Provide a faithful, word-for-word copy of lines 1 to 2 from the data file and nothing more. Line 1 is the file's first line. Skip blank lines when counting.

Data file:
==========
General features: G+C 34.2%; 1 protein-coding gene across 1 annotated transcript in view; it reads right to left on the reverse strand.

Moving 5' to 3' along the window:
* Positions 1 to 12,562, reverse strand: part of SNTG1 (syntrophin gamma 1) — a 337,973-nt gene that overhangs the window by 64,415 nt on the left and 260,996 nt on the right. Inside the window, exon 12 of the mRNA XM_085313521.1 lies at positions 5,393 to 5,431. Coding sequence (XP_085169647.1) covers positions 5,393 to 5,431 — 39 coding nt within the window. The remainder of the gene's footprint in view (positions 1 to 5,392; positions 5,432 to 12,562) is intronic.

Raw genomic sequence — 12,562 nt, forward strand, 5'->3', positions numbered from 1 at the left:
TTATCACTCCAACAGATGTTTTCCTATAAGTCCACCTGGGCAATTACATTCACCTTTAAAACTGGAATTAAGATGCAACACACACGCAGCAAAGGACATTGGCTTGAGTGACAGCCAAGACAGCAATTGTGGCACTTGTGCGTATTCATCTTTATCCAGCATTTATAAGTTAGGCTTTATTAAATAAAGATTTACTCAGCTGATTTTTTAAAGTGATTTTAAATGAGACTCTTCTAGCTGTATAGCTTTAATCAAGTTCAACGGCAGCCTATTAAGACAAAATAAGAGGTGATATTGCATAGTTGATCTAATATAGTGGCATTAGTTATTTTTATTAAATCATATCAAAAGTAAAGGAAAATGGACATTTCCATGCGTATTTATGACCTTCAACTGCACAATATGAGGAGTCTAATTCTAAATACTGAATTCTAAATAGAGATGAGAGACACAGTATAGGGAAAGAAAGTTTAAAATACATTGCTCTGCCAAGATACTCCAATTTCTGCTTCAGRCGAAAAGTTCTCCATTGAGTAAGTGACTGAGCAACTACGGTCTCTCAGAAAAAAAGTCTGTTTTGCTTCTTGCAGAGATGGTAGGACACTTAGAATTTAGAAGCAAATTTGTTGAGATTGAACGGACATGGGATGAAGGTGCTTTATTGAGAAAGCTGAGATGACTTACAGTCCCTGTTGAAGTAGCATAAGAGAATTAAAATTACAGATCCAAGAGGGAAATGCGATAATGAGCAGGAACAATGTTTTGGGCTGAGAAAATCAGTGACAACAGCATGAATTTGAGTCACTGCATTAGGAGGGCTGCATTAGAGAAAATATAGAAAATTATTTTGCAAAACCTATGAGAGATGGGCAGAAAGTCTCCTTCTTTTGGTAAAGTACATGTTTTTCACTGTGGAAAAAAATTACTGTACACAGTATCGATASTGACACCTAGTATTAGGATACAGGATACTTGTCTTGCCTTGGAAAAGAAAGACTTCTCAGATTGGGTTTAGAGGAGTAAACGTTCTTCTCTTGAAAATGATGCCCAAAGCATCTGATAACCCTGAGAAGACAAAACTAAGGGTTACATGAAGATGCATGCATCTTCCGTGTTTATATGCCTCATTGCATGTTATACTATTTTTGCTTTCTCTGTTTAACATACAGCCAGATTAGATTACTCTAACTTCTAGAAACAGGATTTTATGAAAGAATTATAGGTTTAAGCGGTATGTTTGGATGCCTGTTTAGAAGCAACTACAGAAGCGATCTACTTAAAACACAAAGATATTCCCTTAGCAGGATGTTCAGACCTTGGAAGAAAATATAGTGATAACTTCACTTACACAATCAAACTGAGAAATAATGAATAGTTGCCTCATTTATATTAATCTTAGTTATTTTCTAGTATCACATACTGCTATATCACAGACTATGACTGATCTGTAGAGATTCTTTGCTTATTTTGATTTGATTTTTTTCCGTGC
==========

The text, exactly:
General features: G+C 34.2%; 1 protein-coding gene across 1 annotated transcript in view; it reads right to left on the reverse strand.

Moving 5' to 3' along the window: